Fuel economy figures rise to 34 mpg for running on city streets, and the reduced emissions qualify the wagon for the stringent Advanced Technology Partial Zero Emissions Vehicle (AT-PZEV) standards.

Actually, Escape Hybrid achieves better fuel efficiency when plowing city streets in start-and-stop traffic rather than when cruising at a swifter pace on a highway. That's because in city traffic with frequent stops the electric motor takes over.

Our own fuel economy test, conducted over a ten-mile loop around Hot Springs, produces a stunningly high number -- 43 mpg. However, we use every trick to conserve fuel, from putting a light touch on the accelerator to coasting down hills and riding the brakes for battery recharging, and we become a nuisance in traffic due to our creep-along pace.

For normal navigation in town traffic or at speed on a freeway, our drive brings lower numbers -- 32 to 35 mpg.

Still, such figures are well above the ratings of an Escape with the conventional four-cylinder engine tied to a six-speed automatic transaxle -- it scores about 20 mpg for city driving and 26 mpg on the road.

Adding optional AWD traction trims the fuel numbers on Escape Hybrid, but not too much (29 mpg city/27 mpg road).

And it's capable of scampering up a steep and rutted trail with sufficient muscle, as we discover on a two-track trace in the Ouachitas west of Hot Springs.

Escape's intelligent AWD traction system, which distributes power between front and rear wheels selectively as conditions warrant, can maintain firm tire grip on pavement or dirt.

The package design for Ford's gas/electric CUV is fresh to forge a bolder, tougher look in a chiseled design with a sloping and stepped front hood, a high beltline and big wheels and tires as emphasized by flared wheel arches.

The blunt new fascia up front contains restyled headlamp clusters which sweep up toward front corners and a new squared-off grille positioned at the center front.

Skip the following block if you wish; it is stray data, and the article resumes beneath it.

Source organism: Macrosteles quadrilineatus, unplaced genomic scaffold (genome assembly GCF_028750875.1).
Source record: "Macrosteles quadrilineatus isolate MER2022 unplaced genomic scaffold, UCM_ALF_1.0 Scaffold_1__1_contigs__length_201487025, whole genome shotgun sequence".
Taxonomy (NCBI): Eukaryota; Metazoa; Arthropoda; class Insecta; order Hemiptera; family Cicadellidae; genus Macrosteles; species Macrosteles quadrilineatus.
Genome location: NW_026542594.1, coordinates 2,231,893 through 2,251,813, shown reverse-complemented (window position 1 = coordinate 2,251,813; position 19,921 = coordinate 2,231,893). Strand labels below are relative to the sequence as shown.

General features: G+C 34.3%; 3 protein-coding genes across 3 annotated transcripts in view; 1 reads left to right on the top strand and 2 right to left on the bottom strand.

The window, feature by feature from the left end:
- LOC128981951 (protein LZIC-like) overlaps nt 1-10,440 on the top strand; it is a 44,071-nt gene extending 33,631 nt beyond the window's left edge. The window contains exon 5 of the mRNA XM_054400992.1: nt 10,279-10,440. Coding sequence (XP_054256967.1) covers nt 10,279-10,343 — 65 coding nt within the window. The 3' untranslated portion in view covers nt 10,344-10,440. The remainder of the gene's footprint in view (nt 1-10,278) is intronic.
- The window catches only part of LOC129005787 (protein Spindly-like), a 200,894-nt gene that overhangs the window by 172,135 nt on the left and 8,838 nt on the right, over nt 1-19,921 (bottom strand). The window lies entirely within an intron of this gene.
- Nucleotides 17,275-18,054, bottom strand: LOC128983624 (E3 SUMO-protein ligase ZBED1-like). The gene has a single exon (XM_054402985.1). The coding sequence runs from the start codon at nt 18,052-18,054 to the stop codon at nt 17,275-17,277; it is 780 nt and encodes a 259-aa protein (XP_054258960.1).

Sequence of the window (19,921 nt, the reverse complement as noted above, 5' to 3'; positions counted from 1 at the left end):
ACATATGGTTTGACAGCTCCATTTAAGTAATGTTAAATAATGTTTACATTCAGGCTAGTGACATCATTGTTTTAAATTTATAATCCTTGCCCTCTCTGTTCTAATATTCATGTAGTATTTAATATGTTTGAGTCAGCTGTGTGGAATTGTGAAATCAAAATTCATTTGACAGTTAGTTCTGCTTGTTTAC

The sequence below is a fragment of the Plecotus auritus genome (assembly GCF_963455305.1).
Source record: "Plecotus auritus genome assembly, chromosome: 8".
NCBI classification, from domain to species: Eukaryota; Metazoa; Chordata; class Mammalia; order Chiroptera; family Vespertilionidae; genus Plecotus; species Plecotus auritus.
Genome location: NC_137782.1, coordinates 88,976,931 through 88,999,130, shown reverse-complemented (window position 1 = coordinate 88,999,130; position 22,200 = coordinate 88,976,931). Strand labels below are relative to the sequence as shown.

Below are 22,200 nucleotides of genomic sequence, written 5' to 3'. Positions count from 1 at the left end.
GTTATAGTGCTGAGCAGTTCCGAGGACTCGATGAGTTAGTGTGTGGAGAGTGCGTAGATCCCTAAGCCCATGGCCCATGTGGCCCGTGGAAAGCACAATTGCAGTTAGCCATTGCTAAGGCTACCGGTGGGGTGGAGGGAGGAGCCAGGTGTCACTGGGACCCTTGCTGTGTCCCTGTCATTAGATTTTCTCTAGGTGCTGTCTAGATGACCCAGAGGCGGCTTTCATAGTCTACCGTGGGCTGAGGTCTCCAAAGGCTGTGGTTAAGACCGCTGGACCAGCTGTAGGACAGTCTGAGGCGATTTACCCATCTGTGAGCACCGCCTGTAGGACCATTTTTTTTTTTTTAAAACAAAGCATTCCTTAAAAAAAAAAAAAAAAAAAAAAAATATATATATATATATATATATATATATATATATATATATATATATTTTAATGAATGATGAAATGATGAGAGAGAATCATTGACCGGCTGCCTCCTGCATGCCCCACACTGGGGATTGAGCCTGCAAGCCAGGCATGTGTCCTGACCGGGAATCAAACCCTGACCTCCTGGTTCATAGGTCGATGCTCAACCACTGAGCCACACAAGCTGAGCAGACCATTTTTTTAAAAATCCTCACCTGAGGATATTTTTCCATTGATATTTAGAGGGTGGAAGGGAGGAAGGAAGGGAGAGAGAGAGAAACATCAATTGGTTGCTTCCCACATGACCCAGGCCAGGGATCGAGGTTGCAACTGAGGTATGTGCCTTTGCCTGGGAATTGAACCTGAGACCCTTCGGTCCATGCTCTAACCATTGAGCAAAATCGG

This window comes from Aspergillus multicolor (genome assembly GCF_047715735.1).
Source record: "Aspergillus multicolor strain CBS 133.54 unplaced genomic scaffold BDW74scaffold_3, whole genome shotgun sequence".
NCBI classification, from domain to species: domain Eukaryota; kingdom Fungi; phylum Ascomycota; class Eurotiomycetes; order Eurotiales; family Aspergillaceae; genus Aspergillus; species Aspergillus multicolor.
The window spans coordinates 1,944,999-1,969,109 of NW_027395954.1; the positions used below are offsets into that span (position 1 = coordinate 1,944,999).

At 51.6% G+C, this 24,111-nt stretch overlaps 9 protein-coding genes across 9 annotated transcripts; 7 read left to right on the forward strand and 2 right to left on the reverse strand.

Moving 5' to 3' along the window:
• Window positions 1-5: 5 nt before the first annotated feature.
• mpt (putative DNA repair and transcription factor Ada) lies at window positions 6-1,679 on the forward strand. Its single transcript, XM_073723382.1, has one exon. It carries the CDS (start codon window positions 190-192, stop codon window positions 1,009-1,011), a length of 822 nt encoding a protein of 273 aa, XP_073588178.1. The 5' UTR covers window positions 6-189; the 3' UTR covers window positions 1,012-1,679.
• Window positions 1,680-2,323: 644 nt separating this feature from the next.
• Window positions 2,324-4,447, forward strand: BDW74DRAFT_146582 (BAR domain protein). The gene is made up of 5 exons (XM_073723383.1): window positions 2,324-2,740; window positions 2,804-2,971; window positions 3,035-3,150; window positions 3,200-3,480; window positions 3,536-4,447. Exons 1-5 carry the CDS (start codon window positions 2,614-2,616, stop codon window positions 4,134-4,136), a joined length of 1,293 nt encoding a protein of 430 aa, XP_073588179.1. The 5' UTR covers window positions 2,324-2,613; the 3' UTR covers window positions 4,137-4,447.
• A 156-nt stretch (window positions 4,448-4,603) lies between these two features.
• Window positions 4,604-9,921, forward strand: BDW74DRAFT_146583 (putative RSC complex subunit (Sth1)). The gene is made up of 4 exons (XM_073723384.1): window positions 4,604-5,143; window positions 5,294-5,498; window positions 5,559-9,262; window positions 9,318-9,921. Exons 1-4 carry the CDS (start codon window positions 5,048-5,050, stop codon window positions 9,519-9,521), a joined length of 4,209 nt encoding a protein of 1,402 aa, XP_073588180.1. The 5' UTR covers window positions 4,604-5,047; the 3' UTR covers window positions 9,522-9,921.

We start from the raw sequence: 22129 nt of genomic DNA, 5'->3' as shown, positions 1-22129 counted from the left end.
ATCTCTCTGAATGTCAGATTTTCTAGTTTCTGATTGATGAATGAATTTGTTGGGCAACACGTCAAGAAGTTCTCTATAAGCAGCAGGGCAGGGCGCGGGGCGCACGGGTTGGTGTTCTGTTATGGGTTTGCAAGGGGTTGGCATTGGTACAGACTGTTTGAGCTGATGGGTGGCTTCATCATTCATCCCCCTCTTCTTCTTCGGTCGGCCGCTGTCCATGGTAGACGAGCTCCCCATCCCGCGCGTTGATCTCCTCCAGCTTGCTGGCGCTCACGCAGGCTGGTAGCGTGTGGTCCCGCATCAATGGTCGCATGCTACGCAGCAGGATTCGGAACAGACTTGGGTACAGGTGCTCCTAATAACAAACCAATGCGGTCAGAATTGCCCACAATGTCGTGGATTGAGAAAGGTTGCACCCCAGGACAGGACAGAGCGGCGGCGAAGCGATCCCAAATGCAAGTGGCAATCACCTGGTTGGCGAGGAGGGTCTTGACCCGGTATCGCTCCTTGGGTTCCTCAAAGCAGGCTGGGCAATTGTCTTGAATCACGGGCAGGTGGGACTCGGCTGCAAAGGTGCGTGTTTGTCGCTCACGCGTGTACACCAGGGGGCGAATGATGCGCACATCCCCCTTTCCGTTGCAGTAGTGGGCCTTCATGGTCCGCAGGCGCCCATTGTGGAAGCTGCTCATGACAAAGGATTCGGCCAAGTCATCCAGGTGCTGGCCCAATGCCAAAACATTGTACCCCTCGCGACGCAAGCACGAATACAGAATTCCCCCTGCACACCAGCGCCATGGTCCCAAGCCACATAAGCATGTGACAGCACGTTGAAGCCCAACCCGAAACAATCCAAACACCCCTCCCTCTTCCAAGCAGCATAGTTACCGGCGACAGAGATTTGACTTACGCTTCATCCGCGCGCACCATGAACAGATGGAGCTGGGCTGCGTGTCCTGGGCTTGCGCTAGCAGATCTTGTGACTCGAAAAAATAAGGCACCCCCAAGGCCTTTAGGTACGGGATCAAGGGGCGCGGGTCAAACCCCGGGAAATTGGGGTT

Regarding safety measures for the CUV, front riders have dual two-stage frontal air bags plus seatbelts with load-limiting retractors and buckle pretensioners, while in the rear there are anchors to tether a child's safety seat. Side-impact air bags mounted on outboard front seats and curtain-style air bags concealed in headliners above front and back rows are also on tap as new standard gear.

Equipment promoting active safety includes the quick all-electric power assist steering through a direct rack and pinion system and four-wheel disc brakes tied to an anti-lock brake system (ABS) plus Ford's AdvanceTrac electronic stability control device with Roll Stability Control (RSC).

Ford's hybrid CUV for 2009 contains more upscale appointments in the five-seat cabin, like an information display mounted on top of the dashboard and easy-on-the-eyes Ice Blue lighting washing instruments, console, steering wheel and door switches.

And a new upscale model -- Escape Limited Hybrid -- adds chrome accents and more luxury goods in the cabin.

Pricing for the 2009 Escape Hybrid begins at $29,400 for 2WD or $31,100 for AWD.

By Bob Plunkett

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Images of the 2009, Ford Escape Hybrid CUV

2009 Ford Escape Hybrid CUV front view
2009 Ford Escape Hybrid CUV front view
2009 Ford Escape Hybrid CUV tail light
2009 Ford Escape Hybrid CUV tail light
2009 Ford Escape Hybrid CUV rear shot
2009 Ford Escape Hybrid CUV rear shot